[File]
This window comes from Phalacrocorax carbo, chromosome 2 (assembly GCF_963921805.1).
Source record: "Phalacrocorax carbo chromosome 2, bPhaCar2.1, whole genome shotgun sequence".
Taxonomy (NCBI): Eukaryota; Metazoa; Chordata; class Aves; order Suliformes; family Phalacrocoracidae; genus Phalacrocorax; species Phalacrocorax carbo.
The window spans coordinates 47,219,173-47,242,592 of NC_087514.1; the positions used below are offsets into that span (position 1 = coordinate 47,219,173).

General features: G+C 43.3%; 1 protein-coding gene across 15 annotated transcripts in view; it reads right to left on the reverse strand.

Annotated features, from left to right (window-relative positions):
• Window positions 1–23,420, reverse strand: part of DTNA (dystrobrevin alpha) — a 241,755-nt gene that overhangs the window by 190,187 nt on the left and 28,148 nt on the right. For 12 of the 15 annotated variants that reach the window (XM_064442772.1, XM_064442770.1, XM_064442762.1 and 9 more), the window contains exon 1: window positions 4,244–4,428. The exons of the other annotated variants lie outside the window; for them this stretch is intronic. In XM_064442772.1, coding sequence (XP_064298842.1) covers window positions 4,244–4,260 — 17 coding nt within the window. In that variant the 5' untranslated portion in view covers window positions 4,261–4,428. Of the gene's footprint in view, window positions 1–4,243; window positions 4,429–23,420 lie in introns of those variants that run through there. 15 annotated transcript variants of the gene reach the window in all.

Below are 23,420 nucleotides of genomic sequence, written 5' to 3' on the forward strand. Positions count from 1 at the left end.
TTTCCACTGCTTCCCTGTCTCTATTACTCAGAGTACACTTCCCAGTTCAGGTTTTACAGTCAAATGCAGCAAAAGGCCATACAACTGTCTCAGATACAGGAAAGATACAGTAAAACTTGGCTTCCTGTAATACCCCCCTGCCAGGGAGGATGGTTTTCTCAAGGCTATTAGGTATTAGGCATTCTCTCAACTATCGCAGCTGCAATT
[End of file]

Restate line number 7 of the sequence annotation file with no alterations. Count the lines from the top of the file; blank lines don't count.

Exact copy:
• Window positions 1–23,420, reverse strand: part of DTNA (dystrobrevin alpha) — a 241,755-nt gene that overhangs the window by 190,187 nt on the left and 28,148 nt on the right. For 12 of the 15 annotated variants that reach the window (XM_064442772.1, XM_064442770.1, XM_064442762.1 and 9 more), the window contains exon 1: window positions 4,244–4,428. The exons of the other annotated variants lie outside the window; for them this stretch is intronic. In XM_064442772.1, coding sequence (XP_064298842.1) covers window positions 4,244–4,260 — 17 coding nt within the window. In that variant the 5' untranslated portion in view covers window positions 4,261–4,428. Of the gene's footprint in view, window positions 1–4,243; window positions 4,429–23,420 lie in introns of those variants that run through there. 15 annotated transcript variants of the gene reach the window in all.